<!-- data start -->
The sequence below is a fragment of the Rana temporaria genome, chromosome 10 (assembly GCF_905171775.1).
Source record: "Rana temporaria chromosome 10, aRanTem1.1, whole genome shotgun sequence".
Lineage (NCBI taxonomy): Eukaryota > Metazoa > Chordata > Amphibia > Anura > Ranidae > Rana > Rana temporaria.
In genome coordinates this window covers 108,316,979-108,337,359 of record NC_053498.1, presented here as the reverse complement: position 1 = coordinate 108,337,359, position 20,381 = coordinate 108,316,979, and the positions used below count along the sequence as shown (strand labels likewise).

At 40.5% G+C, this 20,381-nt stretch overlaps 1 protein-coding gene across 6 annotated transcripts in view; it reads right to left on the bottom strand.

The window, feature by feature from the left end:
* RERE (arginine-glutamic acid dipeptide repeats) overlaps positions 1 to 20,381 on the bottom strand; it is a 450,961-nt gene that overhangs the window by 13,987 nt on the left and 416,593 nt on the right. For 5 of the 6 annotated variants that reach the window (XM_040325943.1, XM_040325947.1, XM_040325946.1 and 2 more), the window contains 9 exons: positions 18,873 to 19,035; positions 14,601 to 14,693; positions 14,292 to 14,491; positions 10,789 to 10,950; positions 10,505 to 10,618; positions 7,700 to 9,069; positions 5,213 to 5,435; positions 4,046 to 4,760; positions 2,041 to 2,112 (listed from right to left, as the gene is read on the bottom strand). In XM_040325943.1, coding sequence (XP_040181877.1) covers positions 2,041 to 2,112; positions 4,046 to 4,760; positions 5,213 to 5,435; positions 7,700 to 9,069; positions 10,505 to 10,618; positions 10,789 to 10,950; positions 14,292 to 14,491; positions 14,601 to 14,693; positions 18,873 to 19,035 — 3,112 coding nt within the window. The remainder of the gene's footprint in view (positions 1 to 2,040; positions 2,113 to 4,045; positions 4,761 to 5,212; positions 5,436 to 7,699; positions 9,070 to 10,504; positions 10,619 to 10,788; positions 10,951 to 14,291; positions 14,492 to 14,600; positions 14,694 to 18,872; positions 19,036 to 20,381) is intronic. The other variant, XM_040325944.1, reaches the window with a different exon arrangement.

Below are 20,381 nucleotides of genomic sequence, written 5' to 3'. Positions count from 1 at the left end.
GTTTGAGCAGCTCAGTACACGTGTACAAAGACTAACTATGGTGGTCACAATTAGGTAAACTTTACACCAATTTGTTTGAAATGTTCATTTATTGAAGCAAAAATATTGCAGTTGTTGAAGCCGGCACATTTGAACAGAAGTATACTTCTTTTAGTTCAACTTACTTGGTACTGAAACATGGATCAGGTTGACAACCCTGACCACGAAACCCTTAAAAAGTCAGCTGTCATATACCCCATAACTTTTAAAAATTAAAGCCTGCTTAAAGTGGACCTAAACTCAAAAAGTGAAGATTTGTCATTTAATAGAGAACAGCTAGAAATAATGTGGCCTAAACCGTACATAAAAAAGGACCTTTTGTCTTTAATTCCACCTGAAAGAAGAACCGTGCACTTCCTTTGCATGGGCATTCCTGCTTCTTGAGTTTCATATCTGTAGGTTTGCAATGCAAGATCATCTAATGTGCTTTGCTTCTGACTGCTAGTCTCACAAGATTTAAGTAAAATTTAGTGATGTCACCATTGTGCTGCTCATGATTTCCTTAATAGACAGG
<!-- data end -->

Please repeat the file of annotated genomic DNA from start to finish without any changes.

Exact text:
The sequence below is a fragment of the Rana temporaria genome, chromosome 10 (assembly GCF_905171775.1).
Source record: "Rana temporaria chromosome 10, aRanTem1.1, whole genome shotgun sequence".
Lineage (NCBI taxonomy): Eukaryota > Metazoa > Chordata > Amphibia > Anura > Ranidae > Rana > Rana temporaria.
In genome coordinates this window covers 108,316,979-108,337,359 of record NC_053498.1, presented here as the reverse complement: position 1 = coordinate 108,337,359, position 20,381 = coordinate 108,316,979, and the positions used below count along the sequence as shown (strand labels likewise).

At 40.5% G+C, this 20,381-nt stretch overlaps 1 protein-coding gene across 6 annotated transcripts in view; it reads right to left on the bottom strand.

The window, feature by feature from the left end:
* RERE (arginine-glutamic acid dipeptide repeats) overlaps positions 1 to 20,381 on the bottom strand; it is a 450,961-nt gene that overhangs the window by 13,987 nt on the left and 416,593 nt on the right. For 5 of the 6 annotated variants that reach the window (XM_040325943.1, XM_040325947.1, XM_040325946.1 and 2 more), the window contains 9 exons: positions 18,873 to 19,035; positions 14,601 to 14,693; positions 14,292 to 14,491; positions 10,789 to 10,950; positions 10,505 to 10,618; positions 7,700 to 9,069; positions 5,213 to 5,435; positions 4,046 to 4,760; positions 2,041 to 2,112 (listed from right to left, as the gene is read on the bottom strand). In XM_040325943.1, coding sequence (XP_040181877.1) covers positions 2,041 to 2,112; positions 4,046 to 4,760; positions 5,213 to 5,435; positions 7,700 to 9,069; positions 10,505 to 10,618; positions 10,789 to 10,950; positions 14,292 to 14,491; positions 14,601 to 14,693; positions 18,873 to 19,035 — 3,112 coding nt within the window. The remainder of the gene's footprint in view (positions 1 to 2,040; positions 2,113 to 4,045; positions 4,761 to 5,212; positions 5,436 to 7,699; positions 9,070 to 10,504; positions 10,619 to 10,788; positions 10,951 to 14,291; positions 14,492 to 14,600; positions 14,694 to 18,872; positions 19,036 to 20,381) is intronic. The other variant, XM_040325944.1, reaches the window with a different exon arrangement.

Below are 20,381 nucleotides of genomic sequence, written 5' to 3'. Positions count from 1 at the left end.
GTTTGAGCAGCTCAGTACACGTGTACAAAGACTAACTATGGTGGTCACAATTAGGTAAACTTTACACCAATTTGTTTGAAATGTTCATTTATTGAAGCAAAAATATTGCAGTTGTTGAAGCCGGCACATTTGAACAGAAGTATACTTCTTTTAGTTCAACTTACTTGGTACTGAAACATGGATCAGGTTGACAACCCTGACCACGAAACCCTTAAAAAGTCAGCTGTCATATACCCCATAACTTTTAAAAATTAAAGCCTGCTTAAAGTGGACCTAAACTCAAAAAGTGAAGATTTGTCATTTAATAGAGAACAGCTAGAAATAATGTGGCCTAAACCGTACATAAAAAAGGACCTTTTGTCTTTAATTCCACCTGAAAGAAGAACCGTGCACTTCCTTTGCATGGGCATTCCTGCTTCTTGAGTTTCATATCTGTAGGTTTGCAATGCAAGATCATCTAATGTGCTTTGCTTCTGACTGCTAGTCTCACAAGATTTAAGTAAAATTTAGTGATGTCACCATTGTGCTGCTCATGATTTCCTTAATAGACAGG